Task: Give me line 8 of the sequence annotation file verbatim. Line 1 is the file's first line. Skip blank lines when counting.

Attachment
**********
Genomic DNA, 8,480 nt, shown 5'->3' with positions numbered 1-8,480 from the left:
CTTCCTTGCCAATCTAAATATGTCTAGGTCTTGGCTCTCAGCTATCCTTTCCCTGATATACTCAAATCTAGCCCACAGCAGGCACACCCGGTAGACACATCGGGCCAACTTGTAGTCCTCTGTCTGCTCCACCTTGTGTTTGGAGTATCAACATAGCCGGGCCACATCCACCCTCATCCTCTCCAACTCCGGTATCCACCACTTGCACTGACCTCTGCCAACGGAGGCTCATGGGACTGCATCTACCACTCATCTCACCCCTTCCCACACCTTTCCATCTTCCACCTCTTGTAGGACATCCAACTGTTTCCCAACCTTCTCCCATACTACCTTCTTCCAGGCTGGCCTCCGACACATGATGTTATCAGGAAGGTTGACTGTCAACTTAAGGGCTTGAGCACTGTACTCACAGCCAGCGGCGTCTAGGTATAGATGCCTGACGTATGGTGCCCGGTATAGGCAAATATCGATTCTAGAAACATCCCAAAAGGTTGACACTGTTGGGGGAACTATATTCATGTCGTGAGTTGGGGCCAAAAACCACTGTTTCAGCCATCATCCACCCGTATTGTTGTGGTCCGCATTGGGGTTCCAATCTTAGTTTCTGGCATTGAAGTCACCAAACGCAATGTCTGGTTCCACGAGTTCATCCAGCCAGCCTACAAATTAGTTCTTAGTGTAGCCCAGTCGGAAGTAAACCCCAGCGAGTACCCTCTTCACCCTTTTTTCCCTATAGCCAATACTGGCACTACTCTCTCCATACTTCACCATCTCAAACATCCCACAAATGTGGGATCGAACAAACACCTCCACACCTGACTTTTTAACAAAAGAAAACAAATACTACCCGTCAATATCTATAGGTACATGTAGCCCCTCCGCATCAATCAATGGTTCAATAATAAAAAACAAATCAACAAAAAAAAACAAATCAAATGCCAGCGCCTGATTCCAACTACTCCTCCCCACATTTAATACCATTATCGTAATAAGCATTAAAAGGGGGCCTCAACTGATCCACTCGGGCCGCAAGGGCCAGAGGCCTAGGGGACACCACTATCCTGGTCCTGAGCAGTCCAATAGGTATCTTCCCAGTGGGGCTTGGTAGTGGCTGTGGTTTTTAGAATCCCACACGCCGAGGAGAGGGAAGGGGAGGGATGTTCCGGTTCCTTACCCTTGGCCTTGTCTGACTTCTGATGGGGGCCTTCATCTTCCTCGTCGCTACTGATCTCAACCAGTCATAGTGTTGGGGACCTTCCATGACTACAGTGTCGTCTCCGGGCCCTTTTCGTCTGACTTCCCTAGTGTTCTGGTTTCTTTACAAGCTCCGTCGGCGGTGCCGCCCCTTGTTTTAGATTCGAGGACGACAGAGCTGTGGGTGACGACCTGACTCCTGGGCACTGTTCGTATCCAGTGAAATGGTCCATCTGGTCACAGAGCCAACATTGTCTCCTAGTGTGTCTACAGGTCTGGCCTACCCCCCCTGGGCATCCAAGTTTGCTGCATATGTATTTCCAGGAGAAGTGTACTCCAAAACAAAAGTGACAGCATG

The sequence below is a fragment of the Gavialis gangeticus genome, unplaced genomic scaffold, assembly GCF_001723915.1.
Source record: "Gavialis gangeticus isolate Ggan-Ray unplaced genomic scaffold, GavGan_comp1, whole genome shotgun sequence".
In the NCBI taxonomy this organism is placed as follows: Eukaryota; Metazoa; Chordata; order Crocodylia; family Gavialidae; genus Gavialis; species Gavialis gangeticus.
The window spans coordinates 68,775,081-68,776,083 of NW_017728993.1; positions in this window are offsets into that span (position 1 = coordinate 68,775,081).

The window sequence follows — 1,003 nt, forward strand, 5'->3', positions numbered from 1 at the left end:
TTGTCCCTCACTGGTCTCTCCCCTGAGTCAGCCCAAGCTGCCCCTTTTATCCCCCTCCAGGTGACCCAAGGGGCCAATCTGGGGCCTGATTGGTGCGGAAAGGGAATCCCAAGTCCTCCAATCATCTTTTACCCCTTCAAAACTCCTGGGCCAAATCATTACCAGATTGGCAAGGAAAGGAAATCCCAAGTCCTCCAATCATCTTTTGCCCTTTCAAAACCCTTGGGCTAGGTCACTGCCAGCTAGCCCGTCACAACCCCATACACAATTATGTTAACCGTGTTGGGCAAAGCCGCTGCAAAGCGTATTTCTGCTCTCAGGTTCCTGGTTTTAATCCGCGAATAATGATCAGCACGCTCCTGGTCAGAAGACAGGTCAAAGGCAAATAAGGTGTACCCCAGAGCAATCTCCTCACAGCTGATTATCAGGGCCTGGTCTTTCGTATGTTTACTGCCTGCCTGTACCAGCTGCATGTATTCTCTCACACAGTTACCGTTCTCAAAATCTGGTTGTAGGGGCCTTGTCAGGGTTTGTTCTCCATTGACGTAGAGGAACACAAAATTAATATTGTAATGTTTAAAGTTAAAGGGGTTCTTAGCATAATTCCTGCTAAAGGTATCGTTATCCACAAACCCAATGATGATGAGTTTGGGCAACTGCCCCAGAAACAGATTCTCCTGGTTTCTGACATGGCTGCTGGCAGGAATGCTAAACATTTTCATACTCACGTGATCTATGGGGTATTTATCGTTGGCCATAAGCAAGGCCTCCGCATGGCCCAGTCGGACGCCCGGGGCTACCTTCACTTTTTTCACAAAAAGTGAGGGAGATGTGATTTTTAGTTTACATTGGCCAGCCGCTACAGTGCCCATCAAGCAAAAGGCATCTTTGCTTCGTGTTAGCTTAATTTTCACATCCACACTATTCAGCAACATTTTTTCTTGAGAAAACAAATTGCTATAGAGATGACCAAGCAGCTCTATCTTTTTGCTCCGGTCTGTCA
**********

TTGTCCCTCACTGGTCTCTCCCCTGAGTCAGCCCAAGCTGCCCCTTTTATCCCCCTCCAGGTGACCCAAGGGGCCAATCTGGGGCCTGATTGGTGCGGAAAGGGAATCCCAAGTCCTCCAATCATCTTTTACCCCTTCAAAACTCCTGGGCCAAATCATTACCAGATTGGCAAGGAAAGGAAATCCCAAGTCCTCCAATCATCTTTTGCCCTTTCAAAACCCTTGGGCTAGGTCACTGCCAGCTAGCCCGTCACAACCCCATACACAATTATGTTAACCGTGTTGGGCAAAGCCGCTGCAAAGCGTATTTCTGCTCTCAGGTTCCTGGTTTTAATCCGCGAATAATGATCAGCACGCTCCTGGTCAGAAGACAGGTCAAAGGCAAATAAGGTGTACCCCAGAGCAATCTCCTCACAGCTGATTATCAGGGCCTGGTCTTTCGTATGTTTACTGCCTGCCTGTACCAGCTGCATGTATTCTCTCACACAGTTACCGTTCTCAAAATCTGGTTGTAGGGGCCTTGTCAGGGTTTGTTCTCCATTGACGTAGAGGAACACAAAATTAATATTGTAATGTTTAAAGTTAAAGGGGTTCTTAGCATAATTCCTGCTAAAGGTATCGTTATCCACAAACCCAATGATGATGAGTTTGGGCAACTGCCCCAGAAACAGATTCTCCTGGTTTCTGACATGGCTGCTGGCAGGAATGCTAAACATTTTCATACTCACGTGATCTATGGGGTATTTATCGTTGGCCATAAGCAAGGCCTCCGCATGGCCCAGTCGGACGCCCGGGGCTACCTTCACTTTTTTCACAAAAAGTGAGGGAGATGTGATTTTTAGTTTACATTGGCCAGCCGCTACAGTGCCCATCAAGCAAAAGGCATCTTTGCTTCGTGTTAGCTTAATTTTCACATCCACACTATTCAGCAACATTTTTTCTTGAGAAAACAAATTGCTATAGAGATGACCAAGCAGCTCTATCTTTTTGCTCCGGTCTGTCA